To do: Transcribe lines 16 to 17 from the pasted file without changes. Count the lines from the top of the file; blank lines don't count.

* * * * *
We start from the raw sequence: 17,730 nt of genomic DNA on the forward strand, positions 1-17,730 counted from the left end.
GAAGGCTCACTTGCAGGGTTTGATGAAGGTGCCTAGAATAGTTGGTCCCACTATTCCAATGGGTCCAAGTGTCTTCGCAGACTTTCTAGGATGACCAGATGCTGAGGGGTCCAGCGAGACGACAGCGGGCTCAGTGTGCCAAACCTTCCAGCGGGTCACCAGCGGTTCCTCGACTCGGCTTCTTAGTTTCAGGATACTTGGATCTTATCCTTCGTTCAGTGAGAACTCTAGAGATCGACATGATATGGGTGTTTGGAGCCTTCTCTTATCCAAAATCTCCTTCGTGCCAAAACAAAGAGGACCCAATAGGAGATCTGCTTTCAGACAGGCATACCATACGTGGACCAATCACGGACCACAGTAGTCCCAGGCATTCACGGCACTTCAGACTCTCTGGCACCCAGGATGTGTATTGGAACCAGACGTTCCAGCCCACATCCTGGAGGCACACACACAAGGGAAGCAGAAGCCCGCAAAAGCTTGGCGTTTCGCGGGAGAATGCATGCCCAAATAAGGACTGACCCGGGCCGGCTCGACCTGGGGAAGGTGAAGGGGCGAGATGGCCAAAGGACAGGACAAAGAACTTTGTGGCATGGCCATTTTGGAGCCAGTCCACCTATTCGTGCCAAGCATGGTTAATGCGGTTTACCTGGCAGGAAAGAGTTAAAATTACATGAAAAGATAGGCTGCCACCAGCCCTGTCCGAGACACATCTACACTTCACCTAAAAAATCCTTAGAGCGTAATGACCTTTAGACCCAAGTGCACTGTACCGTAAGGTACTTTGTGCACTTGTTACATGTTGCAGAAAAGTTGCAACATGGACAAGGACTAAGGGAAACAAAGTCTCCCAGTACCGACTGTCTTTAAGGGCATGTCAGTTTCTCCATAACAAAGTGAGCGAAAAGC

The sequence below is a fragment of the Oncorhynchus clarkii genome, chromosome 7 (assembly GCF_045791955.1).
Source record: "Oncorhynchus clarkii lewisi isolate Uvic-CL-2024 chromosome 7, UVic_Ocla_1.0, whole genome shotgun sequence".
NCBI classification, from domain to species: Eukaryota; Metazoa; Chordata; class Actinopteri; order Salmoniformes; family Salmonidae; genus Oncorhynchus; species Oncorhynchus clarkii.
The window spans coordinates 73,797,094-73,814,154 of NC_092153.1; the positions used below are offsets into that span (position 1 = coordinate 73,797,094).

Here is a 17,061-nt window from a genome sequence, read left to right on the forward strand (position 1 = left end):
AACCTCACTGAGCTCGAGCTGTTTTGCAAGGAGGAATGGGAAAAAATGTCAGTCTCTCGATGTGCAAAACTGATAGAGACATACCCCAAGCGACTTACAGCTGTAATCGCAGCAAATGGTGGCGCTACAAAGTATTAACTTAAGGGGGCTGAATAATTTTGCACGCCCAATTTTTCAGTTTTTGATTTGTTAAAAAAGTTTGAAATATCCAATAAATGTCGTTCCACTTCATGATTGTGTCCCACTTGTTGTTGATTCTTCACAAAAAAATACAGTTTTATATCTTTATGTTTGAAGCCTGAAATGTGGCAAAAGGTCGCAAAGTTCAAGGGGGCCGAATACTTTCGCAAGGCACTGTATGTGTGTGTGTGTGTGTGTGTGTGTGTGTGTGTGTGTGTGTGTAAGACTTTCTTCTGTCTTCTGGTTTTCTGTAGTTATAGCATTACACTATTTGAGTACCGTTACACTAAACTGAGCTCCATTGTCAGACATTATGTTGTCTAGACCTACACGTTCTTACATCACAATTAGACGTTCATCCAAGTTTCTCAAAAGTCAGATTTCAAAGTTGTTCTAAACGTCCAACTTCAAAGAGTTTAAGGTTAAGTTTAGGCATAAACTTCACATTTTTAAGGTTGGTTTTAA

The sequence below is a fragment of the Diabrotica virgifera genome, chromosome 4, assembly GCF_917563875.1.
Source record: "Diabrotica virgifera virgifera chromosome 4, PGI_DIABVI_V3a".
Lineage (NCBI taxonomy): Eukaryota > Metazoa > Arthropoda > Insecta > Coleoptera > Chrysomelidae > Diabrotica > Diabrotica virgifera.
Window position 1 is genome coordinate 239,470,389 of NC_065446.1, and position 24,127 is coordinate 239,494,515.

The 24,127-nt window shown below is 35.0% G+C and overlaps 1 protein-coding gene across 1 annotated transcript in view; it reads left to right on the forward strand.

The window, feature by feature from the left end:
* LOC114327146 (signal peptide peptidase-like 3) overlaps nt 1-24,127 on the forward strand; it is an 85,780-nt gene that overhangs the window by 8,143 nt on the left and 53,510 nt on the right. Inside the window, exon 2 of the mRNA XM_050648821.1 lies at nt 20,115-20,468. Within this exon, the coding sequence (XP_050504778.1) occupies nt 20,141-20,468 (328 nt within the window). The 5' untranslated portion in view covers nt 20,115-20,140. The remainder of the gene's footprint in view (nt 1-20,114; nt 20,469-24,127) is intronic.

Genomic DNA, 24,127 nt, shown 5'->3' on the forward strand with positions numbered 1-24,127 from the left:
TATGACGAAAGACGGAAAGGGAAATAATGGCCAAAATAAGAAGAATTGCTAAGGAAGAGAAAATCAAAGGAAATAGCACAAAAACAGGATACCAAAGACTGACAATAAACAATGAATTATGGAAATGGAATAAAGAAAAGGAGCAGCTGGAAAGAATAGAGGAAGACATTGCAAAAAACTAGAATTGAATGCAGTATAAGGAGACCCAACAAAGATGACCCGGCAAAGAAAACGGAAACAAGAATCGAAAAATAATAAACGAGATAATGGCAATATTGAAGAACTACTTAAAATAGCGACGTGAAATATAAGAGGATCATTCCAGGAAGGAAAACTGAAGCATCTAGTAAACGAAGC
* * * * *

Genomic DNA, 24,127 nt, shown 5'->3' on the forward strand with positions numbered 1-24,127 from the left:
TATGACGAAAGACGGAAAGGGAAATAATGGCCAAAATAAGAAGAATTGCTAAGGAAGAGAAAATCAAAGGAAATAGCACAAAAACAGGATACCAAAGACTGACAATAAACAATGAATTATGGAAATGGAATAAAGAAAAGGAGCAGCTGGAAAGAATAGAGGAAGACATTGCAAAAAACTAGAATTGAATGCAGTATAAGGAGACCCAACAAAGATGACCCGGCAAAGAAAACGGAAACAAGAATCGAAAAATAATAAACGAGATAATGGCAATATTGAAGAACTACTTAAAATAGCGACGTGAAATATAAGAGGATCATTCCAGGAAGGAAAACTGAAGCATCTAGTAAACGAAGC